During a Montgomery County Council meeting with state health department officials Tuesday, Councilmember Nancy Navarro highlighted Spanish-language translation concerns regarding PrepMod, the state’s COVID-19 vaccine appointment scheduling system.
The county has received feedback about translation errors which lead to “basically, a complete barrier,” Navarro told state officials. When asking for an address, Navarro said PrepMod translated the word to “hablar” which means “to address.” When asking residents to indicate their race, PrepMod translated the word to “carrera,” which describes a car race, Navarro said.
“And I share that because we know the research is clear that our Black and brown communities are disproportionately affected by this pandemic and that there is a lot of fear in terms of what is out there as rumors regarding access to the vaccine,” Navarro said.
“So you can just imagine that if we all do all this work that you were just describing and when people get to the step of registering, it’s asking for a carrera, a race— a car race, people are obviously going to give up. So, this is not acceptable.”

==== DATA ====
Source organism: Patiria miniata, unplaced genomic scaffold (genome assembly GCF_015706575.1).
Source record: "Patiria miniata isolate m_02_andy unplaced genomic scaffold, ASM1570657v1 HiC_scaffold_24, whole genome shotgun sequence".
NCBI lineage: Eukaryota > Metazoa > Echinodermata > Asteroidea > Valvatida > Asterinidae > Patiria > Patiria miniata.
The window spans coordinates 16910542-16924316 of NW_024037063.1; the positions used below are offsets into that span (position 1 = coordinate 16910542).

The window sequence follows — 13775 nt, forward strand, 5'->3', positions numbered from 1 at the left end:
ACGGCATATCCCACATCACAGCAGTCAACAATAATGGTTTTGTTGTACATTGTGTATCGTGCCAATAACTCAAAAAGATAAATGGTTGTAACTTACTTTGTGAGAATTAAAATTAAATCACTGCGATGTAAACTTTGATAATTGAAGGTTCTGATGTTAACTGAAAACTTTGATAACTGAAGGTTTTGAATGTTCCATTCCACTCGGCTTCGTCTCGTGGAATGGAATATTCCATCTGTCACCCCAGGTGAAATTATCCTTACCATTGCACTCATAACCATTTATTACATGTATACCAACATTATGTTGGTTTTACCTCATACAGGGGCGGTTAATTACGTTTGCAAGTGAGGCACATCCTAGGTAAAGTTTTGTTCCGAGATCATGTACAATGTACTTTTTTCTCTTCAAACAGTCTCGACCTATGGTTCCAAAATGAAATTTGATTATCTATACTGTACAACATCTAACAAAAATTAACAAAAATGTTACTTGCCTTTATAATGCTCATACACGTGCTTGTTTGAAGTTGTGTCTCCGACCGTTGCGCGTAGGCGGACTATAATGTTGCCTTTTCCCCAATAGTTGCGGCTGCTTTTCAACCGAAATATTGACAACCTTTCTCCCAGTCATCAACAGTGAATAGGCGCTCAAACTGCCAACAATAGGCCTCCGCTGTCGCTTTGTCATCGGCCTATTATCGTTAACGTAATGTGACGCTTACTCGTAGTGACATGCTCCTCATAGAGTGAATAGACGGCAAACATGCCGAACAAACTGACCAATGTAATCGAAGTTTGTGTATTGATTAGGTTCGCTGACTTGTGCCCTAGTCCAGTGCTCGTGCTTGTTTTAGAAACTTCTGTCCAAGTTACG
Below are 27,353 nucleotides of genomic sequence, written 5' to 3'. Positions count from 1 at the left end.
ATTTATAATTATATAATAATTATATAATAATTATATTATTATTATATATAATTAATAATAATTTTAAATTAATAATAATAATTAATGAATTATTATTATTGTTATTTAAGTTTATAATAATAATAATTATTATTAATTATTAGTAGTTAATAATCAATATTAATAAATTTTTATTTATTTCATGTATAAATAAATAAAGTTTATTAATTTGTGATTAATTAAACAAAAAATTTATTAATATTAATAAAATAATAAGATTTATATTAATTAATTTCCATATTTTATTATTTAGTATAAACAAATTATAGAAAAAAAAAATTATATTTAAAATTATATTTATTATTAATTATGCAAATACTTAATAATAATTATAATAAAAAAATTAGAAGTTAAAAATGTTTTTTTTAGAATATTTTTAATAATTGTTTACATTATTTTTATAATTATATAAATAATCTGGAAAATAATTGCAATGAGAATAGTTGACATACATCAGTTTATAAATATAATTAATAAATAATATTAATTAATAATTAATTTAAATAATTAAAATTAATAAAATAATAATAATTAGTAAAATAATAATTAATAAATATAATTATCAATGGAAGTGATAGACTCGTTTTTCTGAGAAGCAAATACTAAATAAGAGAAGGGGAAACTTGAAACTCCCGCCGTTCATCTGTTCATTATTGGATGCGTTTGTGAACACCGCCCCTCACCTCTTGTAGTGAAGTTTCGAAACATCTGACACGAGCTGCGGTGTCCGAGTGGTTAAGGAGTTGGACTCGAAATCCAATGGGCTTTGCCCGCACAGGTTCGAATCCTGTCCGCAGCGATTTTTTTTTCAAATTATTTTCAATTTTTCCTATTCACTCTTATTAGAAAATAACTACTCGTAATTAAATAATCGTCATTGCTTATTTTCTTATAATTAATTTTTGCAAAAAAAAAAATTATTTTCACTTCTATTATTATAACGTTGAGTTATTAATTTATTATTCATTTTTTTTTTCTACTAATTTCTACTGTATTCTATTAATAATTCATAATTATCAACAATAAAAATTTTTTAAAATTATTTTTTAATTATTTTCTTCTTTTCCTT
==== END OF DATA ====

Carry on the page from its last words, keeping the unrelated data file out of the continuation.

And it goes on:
Dr. Jinlene Chan, Acting Deputy Secretary for Public Health Services with the state health department, said during Tuesday’s meeting that feedback is critical and translation issues are currently being resolved.
“Any issues that impact access or understandability, we do want to know about,” Chan said. Navarro requested that Montgomery County have a representative in state vaccination efforts, it being Maryland’s most populous jurisdiction, with many residents of color.
“I cannot be more forceful about the notion that we are here suffering because the disconnect that has been really in place in terms of our ability to access state decision-making and input, et cetera has really hindered our work,” Navarro said. She asked the state to work with and prioritize the county.
Examples: Navarro said when residents were asked to indicate race, Spanish translation said "carrera" which means something like a car race/running race.
— Maryam Shahzad (@maryam_mcm) February 9, 2021